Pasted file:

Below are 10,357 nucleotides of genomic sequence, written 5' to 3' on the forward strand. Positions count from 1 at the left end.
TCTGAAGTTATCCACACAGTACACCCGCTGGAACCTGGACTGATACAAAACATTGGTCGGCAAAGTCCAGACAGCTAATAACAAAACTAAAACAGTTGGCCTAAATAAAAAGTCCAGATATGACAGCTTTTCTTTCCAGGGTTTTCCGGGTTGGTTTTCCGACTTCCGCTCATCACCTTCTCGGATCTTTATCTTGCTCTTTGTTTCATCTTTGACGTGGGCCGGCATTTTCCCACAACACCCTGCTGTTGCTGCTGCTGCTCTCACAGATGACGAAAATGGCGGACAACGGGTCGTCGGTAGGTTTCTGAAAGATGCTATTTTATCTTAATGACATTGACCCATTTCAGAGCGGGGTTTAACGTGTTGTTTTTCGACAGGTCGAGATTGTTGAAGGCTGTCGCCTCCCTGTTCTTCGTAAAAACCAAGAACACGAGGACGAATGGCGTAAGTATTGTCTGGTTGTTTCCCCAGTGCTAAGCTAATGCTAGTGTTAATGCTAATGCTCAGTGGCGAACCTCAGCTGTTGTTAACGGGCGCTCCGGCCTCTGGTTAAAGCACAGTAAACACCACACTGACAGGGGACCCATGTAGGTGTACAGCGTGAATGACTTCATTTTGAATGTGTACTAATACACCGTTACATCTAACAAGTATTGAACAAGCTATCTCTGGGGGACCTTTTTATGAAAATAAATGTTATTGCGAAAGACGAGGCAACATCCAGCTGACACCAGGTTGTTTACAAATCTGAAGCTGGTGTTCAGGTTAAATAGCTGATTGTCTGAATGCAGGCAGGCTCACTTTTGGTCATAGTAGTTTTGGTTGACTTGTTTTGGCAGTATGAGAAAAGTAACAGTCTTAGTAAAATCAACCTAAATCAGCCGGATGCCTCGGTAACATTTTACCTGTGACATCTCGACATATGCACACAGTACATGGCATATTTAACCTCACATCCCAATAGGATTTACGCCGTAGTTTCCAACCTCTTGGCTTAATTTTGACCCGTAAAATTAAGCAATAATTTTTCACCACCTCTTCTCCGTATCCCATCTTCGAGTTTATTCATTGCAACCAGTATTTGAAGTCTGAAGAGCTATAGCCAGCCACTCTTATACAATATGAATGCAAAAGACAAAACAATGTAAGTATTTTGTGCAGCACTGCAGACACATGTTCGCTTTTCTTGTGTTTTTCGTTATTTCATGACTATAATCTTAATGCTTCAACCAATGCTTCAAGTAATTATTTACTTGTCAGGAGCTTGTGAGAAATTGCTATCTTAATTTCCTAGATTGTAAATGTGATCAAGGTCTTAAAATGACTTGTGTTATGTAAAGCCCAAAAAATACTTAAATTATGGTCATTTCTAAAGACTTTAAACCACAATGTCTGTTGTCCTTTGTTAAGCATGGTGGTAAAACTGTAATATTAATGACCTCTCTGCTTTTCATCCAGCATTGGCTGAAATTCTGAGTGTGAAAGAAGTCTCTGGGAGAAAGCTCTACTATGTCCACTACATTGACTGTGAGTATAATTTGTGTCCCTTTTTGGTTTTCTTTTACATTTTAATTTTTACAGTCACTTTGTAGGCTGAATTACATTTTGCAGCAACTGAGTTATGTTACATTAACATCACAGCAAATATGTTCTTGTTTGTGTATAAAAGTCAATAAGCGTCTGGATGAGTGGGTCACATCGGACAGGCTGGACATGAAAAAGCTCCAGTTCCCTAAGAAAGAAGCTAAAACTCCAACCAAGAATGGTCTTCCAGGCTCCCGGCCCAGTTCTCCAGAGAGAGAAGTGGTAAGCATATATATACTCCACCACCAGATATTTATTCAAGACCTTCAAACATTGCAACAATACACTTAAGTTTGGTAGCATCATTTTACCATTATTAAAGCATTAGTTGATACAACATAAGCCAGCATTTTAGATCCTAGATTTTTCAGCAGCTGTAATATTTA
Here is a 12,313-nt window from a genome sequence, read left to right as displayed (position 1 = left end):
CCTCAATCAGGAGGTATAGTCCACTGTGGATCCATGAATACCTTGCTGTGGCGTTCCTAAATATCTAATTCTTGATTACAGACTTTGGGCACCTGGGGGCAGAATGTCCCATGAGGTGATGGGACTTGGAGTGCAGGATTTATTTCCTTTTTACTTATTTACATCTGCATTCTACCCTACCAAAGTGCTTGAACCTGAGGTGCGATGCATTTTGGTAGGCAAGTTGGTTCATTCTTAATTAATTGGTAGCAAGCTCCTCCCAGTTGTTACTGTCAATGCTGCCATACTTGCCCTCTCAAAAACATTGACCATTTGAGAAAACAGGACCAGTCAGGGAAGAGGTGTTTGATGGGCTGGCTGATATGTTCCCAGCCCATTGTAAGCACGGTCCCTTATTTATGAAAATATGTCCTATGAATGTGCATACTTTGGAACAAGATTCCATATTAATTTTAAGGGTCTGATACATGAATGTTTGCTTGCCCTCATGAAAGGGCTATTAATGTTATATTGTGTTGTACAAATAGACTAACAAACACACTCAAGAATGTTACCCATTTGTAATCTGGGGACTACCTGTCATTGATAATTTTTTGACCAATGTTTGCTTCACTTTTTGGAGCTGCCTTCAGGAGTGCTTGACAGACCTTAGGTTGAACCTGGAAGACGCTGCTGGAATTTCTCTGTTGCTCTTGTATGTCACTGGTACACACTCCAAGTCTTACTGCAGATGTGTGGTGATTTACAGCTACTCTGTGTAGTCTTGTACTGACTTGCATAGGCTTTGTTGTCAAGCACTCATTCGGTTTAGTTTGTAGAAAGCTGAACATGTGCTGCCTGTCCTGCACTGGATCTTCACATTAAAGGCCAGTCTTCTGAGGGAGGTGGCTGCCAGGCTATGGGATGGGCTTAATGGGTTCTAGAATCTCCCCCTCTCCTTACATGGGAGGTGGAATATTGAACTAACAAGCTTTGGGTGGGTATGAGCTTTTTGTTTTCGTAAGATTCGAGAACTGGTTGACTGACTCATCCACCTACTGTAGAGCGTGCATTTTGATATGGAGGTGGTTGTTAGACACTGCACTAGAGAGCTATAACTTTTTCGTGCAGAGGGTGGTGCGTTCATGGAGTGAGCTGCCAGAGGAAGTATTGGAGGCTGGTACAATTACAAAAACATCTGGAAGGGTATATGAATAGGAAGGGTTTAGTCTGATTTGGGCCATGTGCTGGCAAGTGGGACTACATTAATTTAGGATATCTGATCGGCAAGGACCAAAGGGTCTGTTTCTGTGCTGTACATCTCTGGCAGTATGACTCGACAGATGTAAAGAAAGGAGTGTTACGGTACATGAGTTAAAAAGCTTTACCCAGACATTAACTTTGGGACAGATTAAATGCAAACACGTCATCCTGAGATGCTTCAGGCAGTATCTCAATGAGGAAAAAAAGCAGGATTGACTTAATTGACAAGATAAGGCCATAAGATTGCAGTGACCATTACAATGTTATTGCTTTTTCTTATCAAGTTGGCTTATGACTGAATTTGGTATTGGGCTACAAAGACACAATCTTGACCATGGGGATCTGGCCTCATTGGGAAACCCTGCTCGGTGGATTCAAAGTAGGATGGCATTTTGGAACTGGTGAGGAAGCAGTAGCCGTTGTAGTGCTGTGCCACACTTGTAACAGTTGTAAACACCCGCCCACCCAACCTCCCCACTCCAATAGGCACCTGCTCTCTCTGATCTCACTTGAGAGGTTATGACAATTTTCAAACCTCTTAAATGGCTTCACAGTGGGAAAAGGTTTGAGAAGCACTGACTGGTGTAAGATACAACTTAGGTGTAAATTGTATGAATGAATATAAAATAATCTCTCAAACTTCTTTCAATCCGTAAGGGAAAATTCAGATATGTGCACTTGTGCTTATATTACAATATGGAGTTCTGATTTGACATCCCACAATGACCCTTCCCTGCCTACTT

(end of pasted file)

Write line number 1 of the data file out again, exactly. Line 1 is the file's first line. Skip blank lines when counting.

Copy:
Below are 10,357 nucleotides of genomic sequence, written 5' to 3' on the forward strand. Positions count from 1 at the left end.